PROJECT MAKEOVER

Find out how ra­dio dee­jay Char­maine Yee turned her con­fi­dence and health around.

Shape (Singapore) - - Content -

We all have hid­den pock­ets of time in our days, re­search shows. The key to tak­ing ad­van­tage of them: be­ing ex­tra pro­duc­tive, but in a way that’s smart, not stress-in­duc­ing. And these four new ground­break­ing tech­niques will help you do just that – get­ting your must-dos (work, chores and er­rands) done faster, so you have plenty of time for your want-tos (fam­ily, friends and ex­er­cise).

REWIND YOUR CLOCK

“Your cells con­tain spe­cial ‘clock genes’, which op­er­ate on a loop, prim­ing your body to do dif­fer­ent things at dif­fer­ent times based on day-long cy­cles of light and dark,” ex­plains Suhas Kshir­sagar, an Ayurvedic physi­cian and the au­thor of Change Your

Sched­ule, Change Your Life. Sync up your habits to these genes, and you’ll op­er­ate super ef­fi­ciently.

One of the most pow­er­ful ways to do this is to sched­ule your work­outs be­tween 6am and 10am. “Lev­els of cor­ti­sol, a stim­u­lat­ing stress hor­mone, peak in this win­dow, so if you ex­er­cise then, you’ll feel more in­vig­o­rated af­ter­wards,” Suhas says. “Plus, re­search shows you’ll dou­ble or even triple your cog­ni­tive per for­mance for the rest of the day.”

To fur­ther boost your pro­duc­tiv­ity, eat your largest meal at lunch. By 10am, your di­ges­tive sys­tem is op­er­at­ing at full ca­pac­ity, Suhas says. For the next four hours, your body is primed to turn a sub­stan­tial, bal­anced meal into en­ergy, keep­ing you fu­elled through the af­ter­noon.

CRE­ATE MORE WHITE SPACE

Jot­ting down ev­ery er­rand, play date and phone call in your cal­en­dar might seem like a smart or­gan­i­sa­tional move, but it can make you less pro­duc­tive, says Laura Van­derkam, au­thor of the new book Off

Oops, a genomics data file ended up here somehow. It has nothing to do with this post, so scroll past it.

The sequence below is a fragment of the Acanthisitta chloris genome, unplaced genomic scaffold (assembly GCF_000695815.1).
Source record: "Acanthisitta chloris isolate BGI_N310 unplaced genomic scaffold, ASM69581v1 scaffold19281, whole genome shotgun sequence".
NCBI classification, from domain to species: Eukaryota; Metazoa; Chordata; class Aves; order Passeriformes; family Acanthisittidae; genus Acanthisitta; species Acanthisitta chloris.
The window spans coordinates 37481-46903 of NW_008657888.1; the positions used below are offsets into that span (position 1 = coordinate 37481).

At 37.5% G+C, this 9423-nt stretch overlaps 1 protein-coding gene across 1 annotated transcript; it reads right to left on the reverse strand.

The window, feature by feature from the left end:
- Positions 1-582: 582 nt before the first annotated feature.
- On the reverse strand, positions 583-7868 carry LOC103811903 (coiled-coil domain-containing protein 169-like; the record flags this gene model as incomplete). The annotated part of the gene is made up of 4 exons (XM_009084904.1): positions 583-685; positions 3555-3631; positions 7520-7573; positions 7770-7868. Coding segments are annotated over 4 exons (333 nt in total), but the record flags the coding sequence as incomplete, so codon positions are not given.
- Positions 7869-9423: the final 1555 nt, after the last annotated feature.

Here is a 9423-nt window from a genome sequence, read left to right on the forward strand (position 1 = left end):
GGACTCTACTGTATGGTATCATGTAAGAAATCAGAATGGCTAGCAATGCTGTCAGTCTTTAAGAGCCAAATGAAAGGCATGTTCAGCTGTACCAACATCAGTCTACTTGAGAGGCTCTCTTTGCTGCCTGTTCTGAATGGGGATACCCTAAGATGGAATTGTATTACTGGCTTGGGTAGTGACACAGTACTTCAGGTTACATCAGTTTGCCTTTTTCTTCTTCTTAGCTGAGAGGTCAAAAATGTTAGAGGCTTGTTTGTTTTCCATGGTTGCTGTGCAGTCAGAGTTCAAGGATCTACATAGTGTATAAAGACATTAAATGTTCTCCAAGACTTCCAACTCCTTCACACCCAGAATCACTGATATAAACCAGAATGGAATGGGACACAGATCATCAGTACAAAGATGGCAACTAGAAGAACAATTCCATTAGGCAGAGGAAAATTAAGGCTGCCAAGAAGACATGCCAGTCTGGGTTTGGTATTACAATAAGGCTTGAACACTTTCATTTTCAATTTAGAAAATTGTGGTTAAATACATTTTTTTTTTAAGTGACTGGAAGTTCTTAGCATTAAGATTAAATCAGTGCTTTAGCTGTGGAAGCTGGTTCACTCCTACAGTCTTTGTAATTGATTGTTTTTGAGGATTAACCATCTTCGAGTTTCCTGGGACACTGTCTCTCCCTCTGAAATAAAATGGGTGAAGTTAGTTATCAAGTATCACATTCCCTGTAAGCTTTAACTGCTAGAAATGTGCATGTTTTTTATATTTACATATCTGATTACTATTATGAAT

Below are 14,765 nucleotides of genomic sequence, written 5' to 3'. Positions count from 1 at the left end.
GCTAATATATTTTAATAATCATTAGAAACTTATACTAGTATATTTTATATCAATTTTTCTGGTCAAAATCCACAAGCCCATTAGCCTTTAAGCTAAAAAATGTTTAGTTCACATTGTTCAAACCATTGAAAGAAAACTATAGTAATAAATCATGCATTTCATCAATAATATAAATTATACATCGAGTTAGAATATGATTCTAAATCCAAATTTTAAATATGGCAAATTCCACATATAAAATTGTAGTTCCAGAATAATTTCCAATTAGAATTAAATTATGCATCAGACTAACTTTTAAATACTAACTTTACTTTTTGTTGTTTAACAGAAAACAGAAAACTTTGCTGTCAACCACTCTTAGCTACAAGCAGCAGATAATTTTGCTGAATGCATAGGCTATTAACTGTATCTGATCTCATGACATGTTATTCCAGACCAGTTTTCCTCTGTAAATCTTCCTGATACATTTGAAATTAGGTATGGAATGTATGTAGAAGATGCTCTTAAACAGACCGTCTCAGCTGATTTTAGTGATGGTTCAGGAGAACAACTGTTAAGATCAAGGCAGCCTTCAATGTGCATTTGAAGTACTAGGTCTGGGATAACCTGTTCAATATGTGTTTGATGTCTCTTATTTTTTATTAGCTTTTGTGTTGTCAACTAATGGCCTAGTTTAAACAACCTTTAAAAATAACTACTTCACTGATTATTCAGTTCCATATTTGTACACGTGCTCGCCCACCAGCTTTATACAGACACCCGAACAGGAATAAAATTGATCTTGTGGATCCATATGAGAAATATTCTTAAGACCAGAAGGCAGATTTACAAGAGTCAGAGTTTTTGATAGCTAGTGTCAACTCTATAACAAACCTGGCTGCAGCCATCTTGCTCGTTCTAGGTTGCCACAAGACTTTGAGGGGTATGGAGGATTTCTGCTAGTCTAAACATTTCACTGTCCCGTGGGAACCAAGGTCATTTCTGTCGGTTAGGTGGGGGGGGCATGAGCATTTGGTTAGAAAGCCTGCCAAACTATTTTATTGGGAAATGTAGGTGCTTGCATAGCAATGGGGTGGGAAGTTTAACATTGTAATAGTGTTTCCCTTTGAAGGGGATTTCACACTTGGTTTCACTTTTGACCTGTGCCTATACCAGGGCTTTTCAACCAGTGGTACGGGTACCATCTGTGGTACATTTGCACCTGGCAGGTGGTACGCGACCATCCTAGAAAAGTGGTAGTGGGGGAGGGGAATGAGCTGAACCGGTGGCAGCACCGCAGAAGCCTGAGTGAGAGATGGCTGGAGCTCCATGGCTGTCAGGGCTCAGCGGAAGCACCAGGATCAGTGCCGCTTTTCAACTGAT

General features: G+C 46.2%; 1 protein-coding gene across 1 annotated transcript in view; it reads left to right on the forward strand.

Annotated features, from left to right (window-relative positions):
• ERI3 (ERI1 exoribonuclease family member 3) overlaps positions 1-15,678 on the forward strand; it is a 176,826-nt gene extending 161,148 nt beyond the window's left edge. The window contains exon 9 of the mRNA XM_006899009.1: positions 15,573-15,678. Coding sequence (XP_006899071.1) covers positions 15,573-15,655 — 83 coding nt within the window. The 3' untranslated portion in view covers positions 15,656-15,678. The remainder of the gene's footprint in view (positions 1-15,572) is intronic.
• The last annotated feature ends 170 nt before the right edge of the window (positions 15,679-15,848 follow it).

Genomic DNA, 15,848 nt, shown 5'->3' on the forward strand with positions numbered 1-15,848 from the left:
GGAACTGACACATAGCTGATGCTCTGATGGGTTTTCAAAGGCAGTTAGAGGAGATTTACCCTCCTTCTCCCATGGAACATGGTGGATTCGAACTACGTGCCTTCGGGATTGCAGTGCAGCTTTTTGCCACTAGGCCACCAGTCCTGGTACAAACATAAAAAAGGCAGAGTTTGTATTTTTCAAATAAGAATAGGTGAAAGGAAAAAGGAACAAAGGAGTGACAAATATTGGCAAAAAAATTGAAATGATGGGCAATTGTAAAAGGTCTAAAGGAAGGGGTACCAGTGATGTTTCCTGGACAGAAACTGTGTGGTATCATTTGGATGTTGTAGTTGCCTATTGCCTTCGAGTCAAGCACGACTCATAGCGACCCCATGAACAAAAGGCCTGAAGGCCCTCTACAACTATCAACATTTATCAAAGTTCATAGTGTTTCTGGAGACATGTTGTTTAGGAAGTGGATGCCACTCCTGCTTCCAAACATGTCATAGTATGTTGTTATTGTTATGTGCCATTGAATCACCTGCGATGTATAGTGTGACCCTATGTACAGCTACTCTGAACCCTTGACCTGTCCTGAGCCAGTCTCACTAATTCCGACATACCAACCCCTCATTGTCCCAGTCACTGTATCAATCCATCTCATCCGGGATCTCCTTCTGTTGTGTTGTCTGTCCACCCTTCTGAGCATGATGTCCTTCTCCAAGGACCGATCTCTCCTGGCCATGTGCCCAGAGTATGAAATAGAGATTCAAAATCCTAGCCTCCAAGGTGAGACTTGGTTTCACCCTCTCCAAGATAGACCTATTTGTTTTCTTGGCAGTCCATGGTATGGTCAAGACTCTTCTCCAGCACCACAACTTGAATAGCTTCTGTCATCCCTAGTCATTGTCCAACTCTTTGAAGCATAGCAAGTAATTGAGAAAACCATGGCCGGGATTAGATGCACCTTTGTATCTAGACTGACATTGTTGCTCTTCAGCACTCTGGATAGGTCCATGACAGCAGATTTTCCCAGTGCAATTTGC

the Clock. Keep­ing lots of empty blocks of time on your cal­en­dar is what’s truly es­sen­tial to get­ting things done. Free time feels shorter when it comes be­fore a task you’ve logged, re­ports the Jour­nal of

Con­sumer Re­search. So if you have an hour be­fore you need to leave for, say, school pickup, you be­have as though you have only 30 to 45 min­utes of us­able time.

Feeling rushed is a pro­duc­tiv­ity killer. “If too much of your day is blocked out, you might say no to some­thing that would have been a great use of your time,” Laura says.

To cre­ate more white space, stop sched­ul­ing to-dos that don’t need to be done at a spe­cific hour, like go­ing to the gro­cery store. Laura also sug­gests cal­en­dar triage. “Once a week, look at what’s planned for the week ahead,” she says. “What should be can­celled? What can be cut short? Give your­self more breath­ing room.”

PASS THE ONE-MINUTE MARK

Re­search shows that we work on a task for an av­er­age of �just 40 sec­onds be­fore we be­come dis­tracted, says Chris Bai­ley, au­thor of Hyper­fo­cus. “Our brains are typ­i­cally re­sis­tant to start­ing some­thing new, es­pe­cially if the job is dif­fi­cult or bor­ing,” he says. “But once we do it for a few min­utes, our con­cen­tra­tion kicks in.” One way to get over the ini­tial hump: If you don’t feel like work­ing on some­thing for an hour straight, don’t force it. Al­lot 10 to 15 min­utes to the task, and go from there. “Chances are, once you pass the one-minute mark, you’ll keep work­ing for longer,” Chris says.

GIVE YOUR­SELF AN OUT

“Breaks are cru­cial to be­ing pro­duc­tive,” says Chris. The trou­ble is, we tend to think that what we do dur­ing our down­time will be more restora­tive than it is. Take scrolling through In­sta­gram, for ex­am­ple. Be­ing the au­di­ence to other peo­ple’s lives doesn’t al­ways feel re­lax­ing in the end. Chris says the best breaks have three key char­ac­ter­is­tics: you can do them with­out much fo­cus, they’re things you truly en­joy, and they’re ac­tiv­i­ties you don’t have to ex­er­cise con­trol over. “Think about things that leave you feeling fully recharged, such as tak­ing a walk out­side, do­ing a favourite hobby, or play­ing a game with your child,” he sug­gests. De­vot­ing 15 or 30 min­utes to one of these re­ju­ve­nat­ing ac­tiv­i­ties ev­ery few hours will keep your men­tal abil­i­ties fresh and your pro­duc­tiv­ity high.

Keep­ing empty blocks of time on your cal­en­dar is key to get­ting things done.

THINK AGAIN The tips that best hone con­cen­tra­tion aren’t what you’d ex­pect.

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